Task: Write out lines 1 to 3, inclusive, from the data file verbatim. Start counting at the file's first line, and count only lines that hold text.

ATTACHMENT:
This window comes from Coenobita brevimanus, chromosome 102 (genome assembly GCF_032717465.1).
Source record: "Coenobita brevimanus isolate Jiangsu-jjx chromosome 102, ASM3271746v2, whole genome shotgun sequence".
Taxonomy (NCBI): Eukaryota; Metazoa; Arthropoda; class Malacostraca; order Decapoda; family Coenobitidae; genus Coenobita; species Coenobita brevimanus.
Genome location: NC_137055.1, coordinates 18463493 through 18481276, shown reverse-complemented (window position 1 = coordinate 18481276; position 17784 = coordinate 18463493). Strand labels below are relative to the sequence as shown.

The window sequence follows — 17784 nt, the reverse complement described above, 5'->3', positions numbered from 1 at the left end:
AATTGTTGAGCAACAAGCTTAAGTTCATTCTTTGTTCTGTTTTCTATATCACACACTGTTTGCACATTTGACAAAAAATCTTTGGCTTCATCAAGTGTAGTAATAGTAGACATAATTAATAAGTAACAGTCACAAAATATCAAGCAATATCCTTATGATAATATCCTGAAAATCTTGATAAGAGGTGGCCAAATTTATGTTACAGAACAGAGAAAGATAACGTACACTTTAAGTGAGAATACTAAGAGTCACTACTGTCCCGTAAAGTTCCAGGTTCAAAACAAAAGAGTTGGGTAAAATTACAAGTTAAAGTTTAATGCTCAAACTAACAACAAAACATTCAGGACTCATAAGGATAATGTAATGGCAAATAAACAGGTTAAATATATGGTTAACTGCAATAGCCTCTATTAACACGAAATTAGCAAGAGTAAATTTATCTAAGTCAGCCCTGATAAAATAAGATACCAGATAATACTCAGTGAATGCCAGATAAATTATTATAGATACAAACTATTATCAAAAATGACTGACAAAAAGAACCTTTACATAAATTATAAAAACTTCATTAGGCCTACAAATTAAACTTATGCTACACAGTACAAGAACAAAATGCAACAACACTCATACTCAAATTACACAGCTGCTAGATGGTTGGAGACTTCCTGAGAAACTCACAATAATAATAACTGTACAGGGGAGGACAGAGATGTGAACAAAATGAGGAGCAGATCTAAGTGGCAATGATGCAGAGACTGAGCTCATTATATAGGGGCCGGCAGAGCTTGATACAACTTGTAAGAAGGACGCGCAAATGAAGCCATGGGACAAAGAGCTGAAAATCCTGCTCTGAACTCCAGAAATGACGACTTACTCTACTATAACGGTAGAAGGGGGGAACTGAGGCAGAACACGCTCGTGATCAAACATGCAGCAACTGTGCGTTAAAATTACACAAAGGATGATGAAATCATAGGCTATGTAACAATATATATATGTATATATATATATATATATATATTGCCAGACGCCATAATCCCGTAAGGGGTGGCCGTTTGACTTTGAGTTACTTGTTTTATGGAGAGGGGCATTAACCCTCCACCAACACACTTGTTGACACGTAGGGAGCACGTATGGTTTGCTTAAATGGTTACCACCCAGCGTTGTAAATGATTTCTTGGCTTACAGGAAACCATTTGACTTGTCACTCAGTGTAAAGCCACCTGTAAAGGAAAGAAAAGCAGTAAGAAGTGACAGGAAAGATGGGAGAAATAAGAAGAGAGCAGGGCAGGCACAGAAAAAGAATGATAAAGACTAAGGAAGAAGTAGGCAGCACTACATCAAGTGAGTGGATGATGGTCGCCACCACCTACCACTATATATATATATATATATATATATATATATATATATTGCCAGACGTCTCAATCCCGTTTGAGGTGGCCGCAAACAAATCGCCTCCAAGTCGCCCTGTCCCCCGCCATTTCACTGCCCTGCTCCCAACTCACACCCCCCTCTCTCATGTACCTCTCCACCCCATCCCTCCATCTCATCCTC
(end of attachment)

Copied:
This window comes from Coenobita brevimanus, chromosome 102 (genome assembly GCF_032717465.1).
Source record: "Coenobita brevimanus isolate Jiangsu-jjx chromosome 102, ASM3271746v2, whole genome shotgun sequence".
Taxonomy (NCBI): Eukaryota; Metazoa; Arthropoda; class Malacostraca; order Decapoda; family Coenobitidae; genus Coenobita; species Coenobita brevimanus.